Click Below to Read detailed information on the Wilmington and New Hanover County World War II War Effort and History Preservation.
WASHINGTON, D.C. – Today, Congressman David Rouzer (R-NC-07) and Senator Thom Tillis (R-NC) applauded President Trump for signing the John D. Dingell, Jr. Conservation, Management, and Recreation Act, which includes a provision authored by Rouzer and Tillis to direct the Secretary of Interior to annually designate at least one city in the United States as an “American World War II Heritage City,” into law. Wilmington, North Carolina is likely to be among the first cities to receive the honor.
From the office of Congressman David Rouzer:
“Capt. Jones – I am happy to inform you that last night [Feb. 26th] the Natural Resources Management Act [S. 47], which included our bill text establishing WWII Heritage Cities, was passed by the House of Representatives. We are now the closest we’ve ever been to having this become a reality.
“A letter is being drafted to the Acting Secretary of the Interior to address Wilmington’s selection as the first such city, to be sent as soon as this bill is signed into law by President Trump.
“Congratulations, Capt. Jones, and thanks to everyone that has worked so hard on this initiative.”
From the office of N. C. Senator Thom Tillis:
“Thank you CPT Jones for all of your work on this effort – Senator Tillis was very proud that it has passed Congress. You are an example of the best of democracy – constituents coming up with great ideas and working to accomplish them!”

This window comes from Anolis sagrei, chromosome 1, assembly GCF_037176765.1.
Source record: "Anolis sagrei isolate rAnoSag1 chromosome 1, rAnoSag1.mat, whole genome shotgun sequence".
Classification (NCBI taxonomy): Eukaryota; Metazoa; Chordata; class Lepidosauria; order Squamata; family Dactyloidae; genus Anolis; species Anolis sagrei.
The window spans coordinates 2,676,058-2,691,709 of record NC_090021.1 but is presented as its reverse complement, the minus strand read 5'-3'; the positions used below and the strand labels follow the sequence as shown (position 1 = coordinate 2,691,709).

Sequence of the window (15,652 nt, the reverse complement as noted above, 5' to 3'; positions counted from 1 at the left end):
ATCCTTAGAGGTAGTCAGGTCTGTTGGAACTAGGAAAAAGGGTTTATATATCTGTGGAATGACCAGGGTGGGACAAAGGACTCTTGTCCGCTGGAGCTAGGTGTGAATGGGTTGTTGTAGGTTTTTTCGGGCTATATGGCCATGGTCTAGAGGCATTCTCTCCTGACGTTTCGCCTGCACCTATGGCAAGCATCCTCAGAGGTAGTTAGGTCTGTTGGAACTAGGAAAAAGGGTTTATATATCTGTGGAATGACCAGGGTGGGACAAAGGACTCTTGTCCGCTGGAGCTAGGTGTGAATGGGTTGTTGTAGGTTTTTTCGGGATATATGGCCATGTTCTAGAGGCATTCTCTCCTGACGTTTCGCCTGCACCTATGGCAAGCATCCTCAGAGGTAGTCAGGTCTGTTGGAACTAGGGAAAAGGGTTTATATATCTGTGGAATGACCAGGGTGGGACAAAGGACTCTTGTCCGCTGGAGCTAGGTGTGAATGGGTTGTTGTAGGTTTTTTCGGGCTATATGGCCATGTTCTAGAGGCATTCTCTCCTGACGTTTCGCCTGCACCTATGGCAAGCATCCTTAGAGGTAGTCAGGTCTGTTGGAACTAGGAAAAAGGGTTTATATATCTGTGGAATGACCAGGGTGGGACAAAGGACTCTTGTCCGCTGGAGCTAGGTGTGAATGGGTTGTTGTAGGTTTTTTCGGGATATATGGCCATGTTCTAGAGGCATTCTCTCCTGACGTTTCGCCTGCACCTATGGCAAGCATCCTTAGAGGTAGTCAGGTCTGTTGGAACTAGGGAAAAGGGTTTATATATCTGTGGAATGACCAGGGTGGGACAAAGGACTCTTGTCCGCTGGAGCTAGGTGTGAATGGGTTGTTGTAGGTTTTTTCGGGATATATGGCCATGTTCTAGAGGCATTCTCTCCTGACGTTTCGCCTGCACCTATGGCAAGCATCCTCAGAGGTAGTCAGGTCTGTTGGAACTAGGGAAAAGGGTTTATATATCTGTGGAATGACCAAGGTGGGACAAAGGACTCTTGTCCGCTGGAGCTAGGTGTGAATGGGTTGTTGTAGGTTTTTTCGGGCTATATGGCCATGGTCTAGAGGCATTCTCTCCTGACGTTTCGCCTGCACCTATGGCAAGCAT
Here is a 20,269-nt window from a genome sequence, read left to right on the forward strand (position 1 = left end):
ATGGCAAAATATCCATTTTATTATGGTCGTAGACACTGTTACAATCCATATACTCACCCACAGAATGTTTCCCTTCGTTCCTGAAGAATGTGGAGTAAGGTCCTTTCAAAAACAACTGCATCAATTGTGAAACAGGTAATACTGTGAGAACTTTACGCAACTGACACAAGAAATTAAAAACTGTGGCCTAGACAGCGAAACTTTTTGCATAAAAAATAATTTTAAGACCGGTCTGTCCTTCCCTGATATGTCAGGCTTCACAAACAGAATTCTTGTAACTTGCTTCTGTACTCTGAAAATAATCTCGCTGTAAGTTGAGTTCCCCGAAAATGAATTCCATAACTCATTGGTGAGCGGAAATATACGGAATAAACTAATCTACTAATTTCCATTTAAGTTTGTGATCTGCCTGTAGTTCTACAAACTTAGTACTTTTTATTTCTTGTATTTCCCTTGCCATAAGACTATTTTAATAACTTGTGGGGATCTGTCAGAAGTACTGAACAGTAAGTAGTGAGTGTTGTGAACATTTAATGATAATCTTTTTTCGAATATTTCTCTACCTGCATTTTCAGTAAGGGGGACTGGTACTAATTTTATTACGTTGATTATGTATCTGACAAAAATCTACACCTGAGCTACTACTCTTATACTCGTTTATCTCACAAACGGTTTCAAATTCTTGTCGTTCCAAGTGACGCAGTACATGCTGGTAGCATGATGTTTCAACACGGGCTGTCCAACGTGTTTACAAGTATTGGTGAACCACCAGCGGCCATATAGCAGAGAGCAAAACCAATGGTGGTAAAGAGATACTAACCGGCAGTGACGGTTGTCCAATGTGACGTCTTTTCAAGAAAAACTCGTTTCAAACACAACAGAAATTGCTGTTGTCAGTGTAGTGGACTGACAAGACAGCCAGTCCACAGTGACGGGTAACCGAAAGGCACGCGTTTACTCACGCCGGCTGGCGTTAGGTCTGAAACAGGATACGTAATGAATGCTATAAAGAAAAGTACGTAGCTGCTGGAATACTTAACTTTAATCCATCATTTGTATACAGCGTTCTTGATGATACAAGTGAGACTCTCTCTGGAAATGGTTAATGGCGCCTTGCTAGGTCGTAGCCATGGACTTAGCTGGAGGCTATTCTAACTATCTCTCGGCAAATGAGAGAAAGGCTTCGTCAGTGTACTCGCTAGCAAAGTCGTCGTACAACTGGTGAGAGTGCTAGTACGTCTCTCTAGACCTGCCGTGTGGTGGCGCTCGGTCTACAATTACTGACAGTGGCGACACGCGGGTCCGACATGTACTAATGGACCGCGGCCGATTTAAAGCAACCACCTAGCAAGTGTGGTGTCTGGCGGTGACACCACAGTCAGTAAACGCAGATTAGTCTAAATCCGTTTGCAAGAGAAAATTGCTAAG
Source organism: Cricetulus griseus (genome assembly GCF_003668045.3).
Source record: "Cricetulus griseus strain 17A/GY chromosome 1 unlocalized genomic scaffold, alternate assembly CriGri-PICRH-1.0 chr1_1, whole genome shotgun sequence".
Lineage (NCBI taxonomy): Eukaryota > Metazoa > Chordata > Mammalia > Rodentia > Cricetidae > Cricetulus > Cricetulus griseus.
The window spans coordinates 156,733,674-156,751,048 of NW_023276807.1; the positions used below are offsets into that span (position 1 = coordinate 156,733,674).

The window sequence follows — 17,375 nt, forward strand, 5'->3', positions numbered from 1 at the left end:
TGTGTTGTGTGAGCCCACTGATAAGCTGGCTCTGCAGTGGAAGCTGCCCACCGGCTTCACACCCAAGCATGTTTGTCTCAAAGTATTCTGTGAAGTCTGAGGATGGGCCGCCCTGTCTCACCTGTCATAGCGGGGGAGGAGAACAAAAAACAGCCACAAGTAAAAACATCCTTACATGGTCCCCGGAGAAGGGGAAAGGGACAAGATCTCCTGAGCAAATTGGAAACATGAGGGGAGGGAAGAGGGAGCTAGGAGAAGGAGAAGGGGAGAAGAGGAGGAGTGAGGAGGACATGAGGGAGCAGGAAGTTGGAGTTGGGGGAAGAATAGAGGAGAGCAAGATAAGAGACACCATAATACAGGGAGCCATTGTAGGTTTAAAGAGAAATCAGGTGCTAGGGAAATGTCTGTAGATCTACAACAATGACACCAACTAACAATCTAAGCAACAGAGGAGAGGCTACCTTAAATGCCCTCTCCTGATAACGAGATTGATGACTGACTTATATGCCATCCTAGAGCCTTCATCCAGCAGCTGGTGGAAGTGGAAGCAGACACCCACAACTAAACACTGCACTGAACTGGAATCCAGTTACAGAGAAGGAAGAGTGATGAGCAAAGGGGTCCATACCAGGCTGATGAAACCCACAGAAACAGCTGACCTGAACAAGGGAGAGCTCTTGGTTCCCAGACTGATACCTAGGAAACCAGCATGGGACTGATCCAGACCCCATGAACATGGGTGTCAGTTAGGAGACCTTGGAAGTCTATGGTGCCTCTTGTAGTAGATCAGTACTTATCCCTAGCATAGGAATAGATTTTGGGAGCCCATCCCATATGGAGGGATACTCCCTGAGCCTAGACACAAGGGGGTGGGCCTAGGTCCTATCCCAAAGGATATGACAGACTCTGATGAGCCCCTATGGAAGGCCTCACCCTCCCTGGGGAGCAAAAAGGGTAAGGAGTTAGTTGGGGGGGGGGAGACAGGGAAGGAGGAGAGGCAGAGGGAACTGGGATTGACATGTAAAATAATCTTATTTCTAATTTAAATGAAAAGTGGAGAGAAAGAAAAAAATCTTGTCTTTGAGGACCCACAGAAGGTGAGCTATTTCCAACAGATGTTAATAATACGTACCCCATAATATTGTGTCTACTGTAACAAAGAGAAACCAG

On February 12, 2019 , The Senate passed The Natural Resources Management Act, which includes a provision authored by Senator Thom Tillis(R-NC) to direct the Secretary of Interior to annually designate at least one city in the United States as an “American World War II Heritage City,” with Wilmington, North Carolina likely to be among the first cities to receive the honor.
Senator Tillis most recently introduced the same provision as standalone legislation in January, with Congressman David Rouzer introducing companion legislation in the House of Representatives. The Natural Resources Management Act, which includes Senator Tillis’ World War II cities provision, now heads to the House for final passage.
“Today marks a major step toward creating official designations for American World War II cities, including Wilmington,” *said Senator Tillis.*
The week of Dec 11, 2019, the House of Representatives unanimously passed Congressman David Rouzer’s bill, H.R. 6118, to direct the Department of Interior to designate one city per year as a nationally recognized “American World War II City.” Due to the hard work and dedication of Wilmington native Captain Wilbur D. Jones, Jr., USNR (Ret.), who is a distinguished author and veteran active in the community, the idea of honoring Wilmington as the Nation’s first World War II City is one step closer to being achieved. READ MORE
On Sept. 6, 2018, the House Committee on Natural Resources held a hearing examining H.R. 6118 – Congressman David Rouzer’s bill to designate and recognize the city of Wilmington as the first nationally recognized “American World War II City.”